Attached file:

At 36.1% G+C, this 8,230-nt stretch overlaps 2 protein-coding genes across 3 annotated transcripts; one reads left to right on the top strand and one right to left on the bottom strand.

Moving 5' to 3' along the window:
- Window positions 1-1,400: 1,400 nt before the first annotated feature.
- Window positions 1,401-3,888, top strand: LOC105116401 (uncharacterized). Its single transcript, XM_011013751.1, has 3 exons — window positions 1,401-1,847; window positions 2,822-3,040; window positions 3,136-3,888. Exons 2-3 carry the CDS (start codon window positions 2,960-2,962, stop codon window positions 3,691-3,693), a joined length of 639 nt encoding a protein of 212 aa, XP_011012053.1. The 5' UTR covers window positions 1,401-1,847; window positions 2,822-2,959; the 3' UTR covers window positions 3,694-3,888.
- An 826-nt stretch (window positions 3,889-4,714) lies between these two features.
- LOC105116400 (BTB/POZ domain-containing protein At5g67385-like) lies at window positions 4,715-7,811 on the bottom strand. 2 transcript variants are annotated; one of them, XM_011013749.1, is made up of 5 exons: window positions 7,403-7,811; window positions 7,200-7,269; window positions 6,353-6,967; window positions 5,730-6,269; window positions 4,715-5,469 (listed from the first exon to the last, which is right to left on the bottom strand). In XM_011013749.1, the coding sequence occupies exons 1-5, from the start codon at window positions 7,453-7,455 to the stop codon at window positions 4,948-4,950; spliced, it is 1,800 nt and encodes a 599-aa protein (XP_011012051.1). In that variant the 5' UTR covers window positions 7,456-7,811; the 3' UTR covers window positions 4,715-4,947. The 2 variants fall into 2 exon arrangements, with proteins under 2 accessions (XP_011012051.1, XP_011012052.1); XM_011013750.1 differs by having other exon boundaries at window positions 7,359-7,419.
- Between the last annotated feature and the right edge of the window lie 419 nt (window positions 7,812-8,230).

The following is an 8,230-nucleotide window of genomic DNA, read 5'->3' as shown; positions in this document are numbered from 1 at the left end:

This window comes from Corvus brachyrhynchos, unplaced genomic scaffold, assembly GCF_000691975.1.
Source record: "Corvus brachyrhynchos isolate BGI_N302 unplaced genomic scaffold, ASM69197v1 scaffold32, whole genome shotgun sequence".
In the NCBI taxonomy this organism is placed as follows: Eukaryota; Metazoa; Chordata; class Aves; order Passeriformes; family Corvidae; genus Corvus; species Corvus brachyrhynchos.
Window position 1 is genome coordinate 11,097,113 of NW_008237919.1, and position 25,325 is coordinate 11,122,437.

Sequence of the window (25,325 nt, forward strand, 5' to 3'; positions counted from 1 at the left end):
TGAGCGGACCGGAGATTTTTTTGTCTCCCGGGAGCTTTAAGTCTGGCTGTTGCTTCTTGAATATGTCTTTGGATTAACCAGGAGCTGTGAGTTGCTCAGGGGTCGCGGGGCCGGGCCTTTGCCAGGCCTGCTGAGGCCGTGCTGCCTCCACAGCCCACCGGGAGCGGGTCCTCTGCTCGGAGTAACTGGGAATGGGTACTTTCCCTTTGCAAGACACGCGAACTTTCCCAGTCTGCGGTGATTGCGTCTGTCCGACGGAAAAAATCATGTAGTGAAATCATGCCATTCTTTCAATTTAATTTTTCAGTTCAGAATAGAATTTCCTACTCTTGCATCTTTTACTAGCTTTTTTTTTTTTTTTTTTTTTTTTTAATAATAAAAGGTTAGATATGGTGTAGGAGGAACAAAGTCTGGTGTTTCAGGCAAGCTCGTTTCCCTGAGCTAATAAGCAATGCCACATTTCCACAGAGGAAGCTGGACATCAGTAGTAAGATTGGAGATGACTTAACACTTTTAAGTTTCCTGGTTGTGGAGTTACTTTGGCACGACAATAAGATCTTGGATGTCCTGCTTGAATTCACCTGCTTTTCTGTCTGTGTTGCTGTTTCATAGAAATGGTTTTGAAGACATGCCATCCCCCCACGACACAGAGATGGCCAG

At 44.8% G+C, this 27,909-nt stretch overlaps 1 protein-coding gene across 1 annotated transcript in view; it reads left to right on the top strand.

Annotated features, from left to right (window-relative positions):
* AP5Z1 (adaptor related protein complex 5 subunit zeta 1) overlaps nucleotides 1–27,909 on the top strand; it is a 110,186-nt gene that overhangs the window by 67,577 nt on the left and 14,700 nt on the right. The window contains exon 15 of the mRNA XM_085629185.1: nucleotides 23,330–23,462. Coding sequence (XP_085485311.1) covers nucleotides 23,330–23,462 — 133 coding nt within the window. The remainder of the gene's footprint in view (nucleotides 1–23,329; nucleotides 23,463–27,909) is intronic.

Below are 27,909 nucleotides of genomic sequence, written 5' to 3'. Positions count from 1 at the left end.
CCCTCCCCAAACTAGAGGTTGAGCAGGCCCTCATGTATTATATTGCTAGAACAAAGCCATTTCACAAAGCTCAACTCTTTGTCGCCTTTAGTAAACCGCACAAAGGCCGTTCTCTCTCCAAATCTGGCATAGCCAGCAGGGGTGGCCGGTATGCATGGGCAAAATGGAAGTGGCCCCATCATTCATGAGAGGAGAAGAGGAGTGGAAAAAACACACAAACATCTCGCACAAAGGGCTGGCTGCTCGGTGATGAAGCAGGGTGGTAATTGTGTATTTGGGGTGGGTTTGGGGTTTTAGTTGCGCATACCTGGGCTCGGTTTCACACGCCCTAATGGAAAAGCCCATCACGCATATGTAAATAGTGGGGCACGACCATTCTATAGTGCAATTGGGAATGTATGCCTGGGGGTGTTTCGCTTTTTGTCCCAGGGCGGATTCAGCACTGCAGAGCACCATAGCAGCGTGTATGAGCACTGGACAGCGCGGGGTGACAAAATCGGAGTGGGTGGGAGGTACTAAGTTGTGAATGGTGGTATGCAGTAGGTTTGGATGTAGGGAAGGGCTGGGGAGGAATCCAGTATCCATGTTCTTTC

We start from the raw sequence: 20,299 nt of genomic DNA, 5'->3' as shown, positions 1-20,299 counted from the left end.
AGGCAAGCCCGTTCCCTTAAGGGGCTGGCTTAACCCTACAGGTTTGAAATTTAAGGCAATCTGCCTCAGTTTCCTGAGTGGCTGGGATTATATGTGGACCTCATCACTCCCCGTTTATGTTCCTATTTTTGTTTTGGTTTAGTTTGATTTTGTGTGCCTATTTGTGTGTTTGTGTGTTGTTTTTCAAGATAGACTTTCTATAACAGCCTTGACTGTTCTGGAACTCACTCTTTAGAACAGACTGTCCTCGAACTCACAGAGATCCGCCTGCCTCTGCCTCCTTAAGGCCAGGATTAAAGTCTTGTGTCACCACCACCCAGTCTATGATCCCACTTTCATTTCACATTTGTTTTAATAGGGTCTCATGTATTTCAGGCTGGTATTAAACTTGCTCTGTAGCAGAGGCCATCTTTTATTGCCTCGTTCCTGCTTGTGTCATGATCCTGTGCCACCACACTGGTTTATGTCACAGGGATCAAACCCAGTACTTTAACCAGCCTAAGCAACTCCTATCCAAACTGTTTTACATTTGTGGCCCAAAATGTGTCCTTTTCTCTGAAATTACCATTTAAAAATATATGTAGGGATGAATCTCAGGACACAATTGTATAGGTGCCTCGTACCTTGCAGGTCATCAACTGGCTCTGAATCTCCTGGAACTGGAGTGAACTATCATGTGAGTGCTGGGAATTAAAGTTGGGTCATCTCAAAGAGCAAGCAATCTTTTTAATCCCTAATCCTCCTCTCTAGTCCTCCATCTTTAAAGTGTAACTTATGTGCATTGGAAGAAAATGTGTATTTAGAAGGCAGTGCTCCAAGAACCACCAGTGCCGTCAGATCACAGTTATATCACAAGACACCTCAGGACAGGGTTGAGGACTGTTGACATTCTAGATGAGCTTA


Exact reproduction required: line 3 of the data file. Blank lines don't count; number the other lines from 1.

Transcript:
- Window positions 1-1,400: 1,400 nt before the first annotated feature.